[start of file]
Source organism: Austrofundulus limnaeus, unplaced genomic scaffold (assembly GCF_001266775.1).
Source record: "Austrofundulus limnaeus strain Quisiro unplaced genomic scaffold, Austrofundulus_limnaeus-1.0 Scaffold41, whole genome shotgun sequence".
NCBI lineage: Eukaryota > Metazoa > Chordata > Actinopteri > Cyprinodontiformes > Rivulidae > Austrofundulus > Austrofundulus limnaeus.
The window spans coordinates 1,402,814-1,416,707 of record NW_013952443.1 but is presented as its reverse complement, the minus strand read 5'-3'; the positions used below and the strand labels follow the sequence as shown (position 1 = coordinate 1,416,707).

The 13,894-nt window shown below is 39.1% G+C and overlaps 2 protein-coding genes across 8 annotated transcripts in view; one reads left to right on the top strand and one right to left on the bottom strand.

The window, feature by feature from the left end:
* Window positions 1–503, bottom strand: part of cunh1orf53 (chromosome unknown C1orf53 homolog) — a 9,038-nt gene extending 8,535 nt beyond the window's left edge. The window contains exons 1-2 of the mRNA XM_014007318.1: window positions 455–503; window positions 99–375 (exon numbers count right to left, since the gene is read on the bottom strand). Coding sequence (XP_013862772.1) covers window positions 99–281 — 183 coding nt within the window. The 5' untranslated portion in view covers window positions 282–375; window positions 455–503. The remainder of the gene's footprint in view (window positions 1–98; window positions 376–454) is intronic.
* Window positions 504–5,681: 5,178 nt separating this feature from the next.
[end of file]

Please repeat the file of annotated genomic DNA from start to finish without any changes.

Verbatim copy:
Source organism: Austrofundulus limnaeus, unplaced genomic scaffold (assembly GCF_001266775.1).
Source record: "Austrofundulus limnaeus strain Quisiro unplaced genomic scaffold, Austrofundulus_limnaeus-1.0 Scaffold41, whole genome shotgun sequence".
NCBI lineage: Eukaryota > Metazoa > Chordata > Actinopteri > Cyprinodontiformes > Rivulidae > Austrofundulus > Austrofundulus limnaeus.
The window spans coordinates 1,402,814-1,416,707 of record NW_013952443.1 but is presented as its reverse complement, the minus strand read 5'-3'; the positions used below and the strand labels follow the sequence as shown (position 1 = coordinate 1,416,707).

The 13,894-nt window shown below is 39.1% G+C and overlaps 2 protein-coding genes across 8 annotated transcripts in view; one reads left to right on the top strand and one right to left on the bottom strand.

The window, feature by feature from the left end:
* Window positions 1–503, bottom strand: part of cunh1orf53 (chromosome unknown C1orf53 homolog) — a 9,038-nt gene extending 8,535 nt beyond the window's left edge. The window contains exons 1-2 of the mRNA XM_014007318.1: window positions 455–503; window positions 99–375 (exon numbers count right to left, since the gene is read on the bottom strand). Coding sequence (XP_013862772.1) covers window positions 99–281 — 183 coding nt within the window. The 5' untranslated portion in view covers window positions 282–375; window positions 455–503. The remainder of the gene's footprint in view (window positions 1–98; window positions 376–454) is intronic.
* Window positions 504–5,681: 5,178 nt separating this feature from the next.